Women’s health and wellness matters

Has your health ever affected your study? Or have you ever wondered what you can do to boost your wellness? This year, UC Careers Annual Careers Event for Women, themed Empowering Women’s Safety and Wellbeing in Work explores health experiences of 51% of the population. Sharing stories helps us feel we aren’t alone and helps us better understand our peers.  

One of our guest speakers is Hannah Blakely, a Registered Clinical Psychologist who runs a private practice. She works with women and their families in the context of health issues affecting women and supports them to look after their wellbeing. She will discuss women’s health experiences, how to boost women’s wellbeing throughout their cycles, and how women can look after themselves at work during pregnancy.         

This event is for all students interested in learning more about experiences affecting 51% of New Zealand’s population and how we all can contribute to a positive and safe work environment for everyone.

Tuesday 7 August, 5.00pm -7.00pm
Undercroft 101
RSVP via CareerHub Events

Don’t forget, you can contribute to the conversation before the event through the UC Careers Facebook event page and Instagram using the hashtags #UCCareers #EmpoweringWomen

Public talk: freedom of choice and human rights

Public talk details at a glance:
Guest speaker Brendan Malone
Wednesday 8 August, 5.00pm
Undercroft

Is abortion something you’ve thought much about? How can we know our options so that as a society we can make the best use of our freedom of choice?  How does abortion relate to human rights? 

ProLife UC is a club that exists to raise awareness and stimulate discussions around current social issues involving life.  Our upcoming public talk will be a great chance to find out more about the topic of abortion and human rights. We’re proud to welcome guest speaker Brendan Malone, NZ bioethics and life issues speaker, here at the University of Canterbury to discuss the topic of abortion. The talk is happening in Undercroft of the James Hight Library. Come along and hear what he has to say. Free pizza will be provided! 

This presentation will explore the most important, and least discussed question of all in the abortion debate, as well as making the case for why it is in the public interest to keep reference to abortion in the New Zealand Crimes Act.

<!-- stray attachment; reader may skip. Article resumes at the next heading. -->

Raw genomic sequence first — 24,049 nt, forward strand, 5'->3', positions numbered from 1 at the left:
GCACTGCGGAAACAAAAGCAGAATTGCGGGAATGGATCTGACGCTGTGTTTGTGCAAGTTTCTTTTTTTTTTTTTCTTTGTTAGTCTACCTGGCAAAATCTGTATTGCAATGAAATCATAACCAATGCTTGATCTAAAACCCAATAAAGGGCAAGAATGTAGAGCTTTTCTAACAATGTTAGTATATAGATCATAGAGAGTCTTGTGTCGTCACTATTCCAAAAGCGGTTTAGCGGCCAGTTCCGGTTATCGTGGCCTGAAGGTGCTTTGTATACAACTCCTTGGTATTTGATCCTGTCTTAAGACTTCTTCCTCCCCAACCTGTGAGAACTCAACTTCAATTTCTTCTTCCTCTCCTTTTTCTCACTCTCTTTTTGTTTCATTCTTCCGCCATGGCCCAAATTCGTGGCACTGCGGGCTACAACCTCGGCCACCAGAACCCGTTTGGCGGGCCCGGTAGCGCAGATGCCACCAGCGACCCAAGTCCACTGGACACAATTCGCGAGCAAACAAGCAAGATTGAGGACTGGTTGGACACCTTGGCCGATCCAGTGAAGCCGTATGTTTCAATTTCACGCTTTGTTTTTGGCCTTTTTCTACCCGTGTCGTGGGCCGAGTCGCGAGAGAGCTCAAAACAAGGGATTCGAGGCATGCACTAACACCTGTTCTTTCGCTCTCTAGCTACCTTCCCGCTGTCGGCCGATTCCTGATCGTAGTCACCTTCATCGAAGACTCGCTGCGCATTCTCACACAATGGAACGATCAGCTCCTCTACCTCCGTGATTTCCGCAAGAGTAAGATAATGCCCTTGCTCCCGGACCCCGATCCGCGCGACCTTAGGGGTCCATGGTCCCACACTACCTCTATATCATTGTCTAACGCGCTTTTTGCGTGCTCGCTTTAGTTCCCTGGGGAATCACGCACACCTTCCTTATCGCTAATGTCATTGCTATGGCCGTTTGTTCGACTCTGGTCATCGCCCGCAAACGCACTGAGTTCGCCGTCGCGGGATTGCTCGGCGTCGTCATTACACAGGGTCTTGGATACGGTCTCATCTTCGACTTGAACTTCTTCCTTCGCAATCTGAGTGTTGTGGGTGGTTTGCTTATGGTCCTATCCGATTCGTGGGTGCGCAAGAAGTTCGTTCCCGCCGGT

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Thursday’s in Black: the importance of social networks

Thursday’s in Black is a global campaign aimed with increasing awareness of sexual violence, consent culture, and positive relationships. Thursday’s in Black encourages everyone to wear black every Thursday in solidarity against gender based violence. The 2018 formation of UC’s Thursday’s in Black club has led to many events including clothing swaps, discussion panels, and free workshops, keeping its focal message in mind. You can typically find our stalls, Thursday’s at the central library’s entrance, providing free coffee, resources, and conversation. Otherwise, look out for us on Facebook! The on-campus presence of clubs and campaigns such as Thursday’s in Black lies at the heart of UC’s culture, building a community united in diversity.

“It’s so important to have a movement like Thursday’s in Black that breaks down the taboo of sexual violence and is spreading awareness for what we all can do to end rape culture. To have a campaign like this on campus means that we can firstly spread awareness about what sexual violence is, then take action within our communities and through working with the University to end sexual violence and promote a safe and fun campus,” says Kaitlyn White, President of Thursday’s in Black @ UC.

Like on-campus societies and campaigns such as Thursday’s in Black, the counsellors at the UC Health Centre and the Māori Student Development Team, Pacific Development Team, and Student Care are all there for a reason. The safety and security of everyone on campus is paramount.

Ben O’Connell